Last Updated on May 6, 2015, by eNotes Editorial. Word Count: 297
The narrator longs to achieve in his writing Glenn Gould’s level of perfection and virtuosity on the piano, while at the same time he fears that he, too, is no more than a founderer, a dilettante, and a candidate for suicide. He takes great pains to differentiate himself from Wertheimer...
(The entire section contains 297 words.)
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The narrator longs to achieve in his writing Glenn Gould’s level of perfection and virtuosity on the piano, while at the same time he fears that he, too, is no more than a founderer, a dilettante, and a candidate for suicide. He takes great pains to differentiate himself from Wertheimer and identify with Gould, yet in twenty-eight years of writing he has published nothing and is determined to destroy his “Glenn-manuscript” as soon as he returns to Madrid. Nevertheless, despite his own and Wertheimer’s failure, there remains for him the enormously positive example of Glenn Gould, who prevailed over an ignominious world, whose recordings of Bach are timeless, and whose art is a monument of resistance against the decay and barbarity of modern civilization.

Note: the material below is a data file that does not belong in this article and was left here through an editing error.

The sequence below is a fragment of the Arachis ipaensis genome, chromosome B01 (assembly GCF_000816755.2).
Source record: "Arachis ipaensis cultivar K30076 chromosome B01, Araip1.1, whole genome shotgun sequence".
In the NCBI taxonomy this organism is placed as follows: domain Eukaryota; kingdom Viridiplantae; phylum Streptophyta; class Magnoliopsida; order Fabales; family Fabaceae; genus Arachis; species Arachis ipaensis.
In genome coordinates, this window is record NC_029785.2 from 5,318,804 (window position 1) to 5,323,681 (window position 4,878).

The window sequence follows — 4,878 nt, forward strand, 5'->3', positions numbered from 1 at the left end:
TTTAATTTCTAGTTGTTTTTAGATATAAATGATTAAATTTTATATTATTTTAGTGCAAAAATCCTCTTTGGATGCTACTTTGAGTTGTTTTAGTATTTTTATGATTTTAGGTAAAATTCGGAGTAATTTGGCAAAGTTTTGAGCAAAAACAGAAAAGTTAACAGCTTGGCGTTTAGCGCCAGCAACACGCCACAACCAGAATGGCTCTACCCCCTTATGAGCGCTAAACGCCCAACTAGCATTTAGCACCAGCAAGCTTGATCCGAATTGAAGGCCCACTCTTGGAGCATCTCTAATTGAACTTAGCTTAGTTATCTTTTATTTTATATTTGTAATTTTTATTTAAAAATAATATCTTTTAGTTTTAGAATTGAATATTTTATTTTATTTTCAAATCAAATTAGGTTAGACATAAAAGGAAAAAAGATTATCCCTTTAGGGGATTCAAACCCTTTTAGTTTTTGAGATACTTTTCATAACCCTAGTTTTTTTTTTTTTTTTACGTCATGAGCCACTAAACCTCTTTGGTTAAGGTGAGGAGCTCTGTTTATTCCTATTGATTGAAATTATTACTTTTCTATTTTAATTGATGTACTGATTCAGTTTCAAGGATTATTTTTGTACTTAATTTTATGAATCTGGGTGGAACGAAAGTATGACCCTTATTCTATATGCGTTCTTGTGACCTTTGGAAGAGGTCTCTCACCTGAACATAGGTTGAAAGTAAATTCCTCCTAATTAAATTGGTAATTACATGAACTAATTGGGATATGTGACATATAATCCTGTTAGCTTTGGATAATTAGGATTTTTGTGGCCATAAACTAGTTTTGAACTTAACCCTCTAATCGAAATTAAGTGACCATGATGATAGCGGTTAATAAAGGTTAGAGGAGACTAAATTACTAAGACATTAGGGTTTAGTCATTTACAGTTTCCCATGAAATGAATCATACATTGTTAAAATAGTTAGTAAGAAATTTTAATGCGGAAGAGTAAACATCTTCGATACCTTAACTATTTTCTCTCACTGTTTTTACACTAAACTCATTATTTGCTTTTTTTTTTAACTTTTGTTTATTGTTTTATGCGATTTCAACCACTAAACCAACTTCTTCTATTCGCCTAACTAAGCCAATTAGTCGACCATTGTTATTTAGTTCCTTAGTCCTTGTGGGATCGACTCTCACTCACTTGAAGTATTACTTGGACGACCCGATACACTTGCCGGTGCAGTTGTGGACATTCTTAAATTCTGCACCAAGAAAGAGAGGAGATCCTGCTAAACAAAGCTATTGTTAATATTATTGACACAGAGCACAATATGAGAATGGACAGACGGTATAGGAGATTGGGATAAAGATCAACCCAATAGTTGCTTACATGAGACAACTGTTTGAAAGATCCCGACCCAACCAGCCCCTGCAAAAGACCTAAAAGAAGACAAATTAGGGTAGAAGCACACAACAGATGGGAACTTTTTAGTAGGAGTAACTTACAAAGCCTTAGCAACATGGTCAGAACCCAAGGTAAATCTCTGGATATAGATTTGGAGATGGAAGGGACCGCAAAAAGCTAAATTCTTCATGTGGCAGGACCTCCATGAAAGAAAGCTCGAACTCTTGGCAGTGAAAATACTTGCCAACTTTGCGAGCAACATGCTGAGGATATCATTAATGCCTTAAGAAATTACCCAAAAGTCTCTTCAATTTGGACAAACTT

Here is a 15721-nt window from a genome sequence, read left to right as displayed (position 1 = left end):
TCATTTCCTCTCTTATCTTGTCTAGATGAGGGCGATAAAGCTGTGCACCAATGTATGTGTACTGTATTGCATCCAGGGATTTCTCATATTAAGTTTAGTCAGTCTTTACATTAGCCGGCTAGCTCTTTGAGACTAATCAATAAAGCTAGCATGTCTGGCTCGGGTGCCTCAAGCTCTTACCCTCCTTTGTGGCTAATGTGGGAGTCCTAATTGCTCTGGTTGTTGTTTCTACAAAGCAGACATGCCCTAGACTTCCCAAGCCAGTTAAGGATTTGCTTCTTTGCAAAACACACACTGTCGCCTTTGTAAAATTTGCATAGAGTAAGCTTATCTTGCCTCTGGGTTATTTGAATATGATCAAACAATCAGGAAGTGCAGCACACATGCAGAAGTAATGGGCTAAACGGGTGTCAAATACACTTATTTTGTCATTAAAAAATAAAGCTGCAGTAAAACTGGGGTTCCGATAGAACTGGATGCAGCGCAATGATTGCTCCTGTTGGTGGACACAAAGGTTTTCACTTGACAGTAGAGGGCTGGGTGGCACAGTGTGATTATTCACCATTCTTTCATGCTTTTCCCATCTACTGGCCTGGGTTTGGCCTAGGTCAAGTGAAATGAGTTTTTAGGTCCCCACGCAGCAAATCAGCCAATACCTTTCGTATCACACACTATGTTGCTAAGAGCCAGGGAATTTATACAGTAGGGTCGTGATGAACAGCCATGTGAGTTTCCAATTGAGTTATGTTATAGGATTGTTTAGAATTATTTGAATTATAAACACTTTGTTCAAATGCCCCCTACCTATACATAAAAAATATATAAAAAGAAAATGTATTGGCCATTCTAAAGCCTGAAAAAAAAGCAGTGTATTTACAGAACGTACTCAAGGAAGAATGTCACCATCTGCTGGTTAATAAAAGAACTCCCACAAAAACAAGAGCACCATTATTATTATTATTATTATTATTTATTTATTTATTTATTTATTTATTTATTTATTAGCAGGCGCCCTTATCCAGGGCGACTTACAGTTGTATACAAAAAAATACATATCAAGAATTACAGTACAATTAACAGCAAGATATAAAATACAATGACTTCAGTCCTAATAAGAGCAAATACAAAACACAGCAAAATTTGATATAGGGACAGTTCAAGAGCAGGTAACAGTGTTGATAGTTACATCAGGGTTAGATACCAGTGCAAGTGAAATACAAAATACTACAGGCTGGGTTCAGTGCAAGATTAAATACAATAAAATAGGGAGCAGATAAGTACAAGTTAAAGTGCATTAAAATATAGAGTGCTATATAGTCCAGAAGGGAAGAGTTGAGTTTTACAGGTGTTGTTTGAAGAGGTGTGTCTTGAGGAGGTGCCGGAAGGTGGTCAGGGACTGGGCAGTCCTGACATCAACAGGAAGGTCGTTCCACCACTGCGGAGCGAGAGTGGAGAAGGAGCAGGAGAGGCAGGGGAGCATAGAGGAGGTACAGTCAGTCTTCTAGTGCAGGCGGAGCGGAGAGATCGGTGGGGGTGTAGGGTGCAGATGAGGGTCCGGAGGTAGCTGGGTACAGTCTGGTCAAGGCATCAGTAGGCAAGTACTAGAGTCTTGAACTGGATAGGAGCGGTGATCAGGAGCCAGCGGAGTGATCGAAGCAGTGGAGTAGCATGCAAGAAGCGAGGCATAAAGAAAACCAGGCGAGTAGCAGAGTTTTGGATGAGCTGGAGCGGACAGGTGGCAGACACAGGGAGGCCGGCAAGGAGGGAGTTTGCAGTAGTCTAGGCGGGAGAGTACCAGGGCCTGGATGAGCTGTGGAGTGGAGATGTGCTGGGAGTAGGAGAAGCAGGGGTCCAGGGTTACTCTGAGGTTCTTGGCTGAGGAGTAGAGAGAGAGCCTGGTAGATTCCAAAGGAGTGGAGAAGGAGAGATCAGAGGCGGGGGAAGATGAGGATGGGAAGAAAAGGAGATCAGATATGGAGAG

Der Untergeher is in part a poignant tribute to the historical Glenn Gould, who died in October, 1982. Yet it is also a work strongly rooted in Bernhard’s own biography. A reclusive, misanthropic perfectionist, Bernhard, too, is a man obsessed with his art and as fanatic in his social and artistic habits as Gould was. In Der Untergeher, he displays his own formal virtuosity. The hypnotic rhythmic intensity of the novel’s sentences propel the narrator’s lengthy monologue. This monologue, which is delivered as he stands motionless in the inn and waits for the innkeeper, occupies two-thirds of the book and is broken suddenly by her unexpected appearance. The only other character whom the narrator encounters is Franz, Wertheimer’s woodsman, whose story of Wertheimer’s last days at the hunting lodge serves as a coda to the novel. Deftly repeating and varying a limited number of motifs and phrases, Bernhard establishes a fugal structure for the novel and thereby mimics in his own idiosyncratic way Bach’s keyboard variations.